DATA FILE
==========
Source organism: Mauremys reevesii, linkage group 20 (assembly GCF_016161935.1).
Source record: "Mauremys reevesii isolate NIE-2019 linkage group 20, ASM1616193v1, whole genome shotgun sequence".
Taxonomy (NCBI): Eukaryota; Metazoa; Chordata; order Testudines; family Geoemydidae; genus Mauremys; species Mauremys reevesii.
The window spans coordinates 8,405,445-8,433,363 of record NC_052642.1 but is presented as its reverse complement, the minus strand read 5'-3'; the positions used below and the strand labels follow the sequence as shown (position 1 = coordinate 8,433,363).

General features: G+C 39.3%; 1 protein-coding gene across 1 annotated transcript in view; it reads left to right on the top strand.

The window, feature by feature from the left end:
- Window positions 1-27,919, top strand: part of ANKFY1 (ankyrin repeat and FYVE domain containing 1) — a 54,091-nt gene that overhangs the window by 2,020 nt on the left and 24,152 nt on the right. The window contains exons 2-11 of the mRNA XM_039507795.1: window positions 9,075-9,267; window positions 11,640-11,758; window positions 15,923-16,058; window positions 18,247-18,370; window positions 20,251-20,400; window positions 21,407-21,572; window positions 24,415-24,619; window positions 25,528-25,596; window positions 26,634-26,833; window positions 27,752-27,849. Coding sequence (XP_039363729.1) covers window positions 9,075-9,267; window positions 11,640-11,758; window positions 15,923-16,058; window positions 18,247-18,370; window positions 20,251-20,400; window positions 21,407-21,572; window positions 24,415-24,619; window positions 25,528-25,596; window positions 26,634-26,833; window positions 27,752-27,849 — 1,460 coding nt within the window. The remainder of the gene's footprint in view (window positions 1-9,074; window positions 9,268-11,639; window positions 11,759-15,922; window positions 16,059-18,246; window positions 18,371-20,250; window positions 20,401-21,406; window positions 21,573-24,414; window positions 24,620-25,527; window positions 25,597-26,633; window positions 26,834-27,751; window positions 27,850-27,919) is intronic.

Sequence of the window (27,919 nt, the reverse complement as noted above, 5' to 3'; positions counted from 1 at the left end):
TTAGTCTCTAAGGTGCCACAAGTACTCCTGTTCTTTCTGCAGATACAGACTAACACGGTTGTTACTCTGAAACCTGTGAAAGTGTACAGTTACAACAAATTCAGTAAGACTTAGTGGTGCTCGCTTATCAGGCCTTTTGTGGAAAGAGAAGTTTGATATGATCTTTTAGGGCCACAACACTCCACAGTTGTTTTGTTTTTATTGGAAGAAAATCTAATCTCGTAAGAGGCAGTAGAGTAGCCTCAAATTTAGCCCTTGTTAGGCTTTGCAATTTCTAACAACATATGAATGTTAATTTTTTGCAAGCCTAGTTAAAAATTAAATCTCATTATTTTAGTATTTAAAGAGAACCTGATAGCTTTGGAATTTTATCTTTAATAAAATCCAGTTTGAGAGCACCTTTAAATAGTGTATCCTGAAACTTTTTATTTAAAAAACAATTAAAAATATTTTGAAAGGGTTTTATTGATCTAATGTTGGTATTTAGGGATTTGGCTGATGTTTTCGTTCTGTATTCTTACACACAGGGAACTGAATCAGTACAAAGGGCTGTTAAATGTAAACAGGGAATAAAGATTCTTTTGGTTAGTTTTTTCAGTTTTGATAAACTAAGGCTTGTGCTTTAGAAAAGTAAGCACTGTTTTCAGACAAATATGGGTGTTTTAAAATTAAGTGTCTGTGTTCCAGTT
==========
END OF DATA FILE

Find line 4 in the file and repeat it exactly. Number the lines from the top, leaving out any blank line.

The window spans coordinates 8,405,445-8,433,363 of record NC_052642.1 but is presented as its reverse complement, the minus strand read 5'-3'; the positions used below and the strand labels follow the sequence as shown (position 1 = coordinate 8,433,363).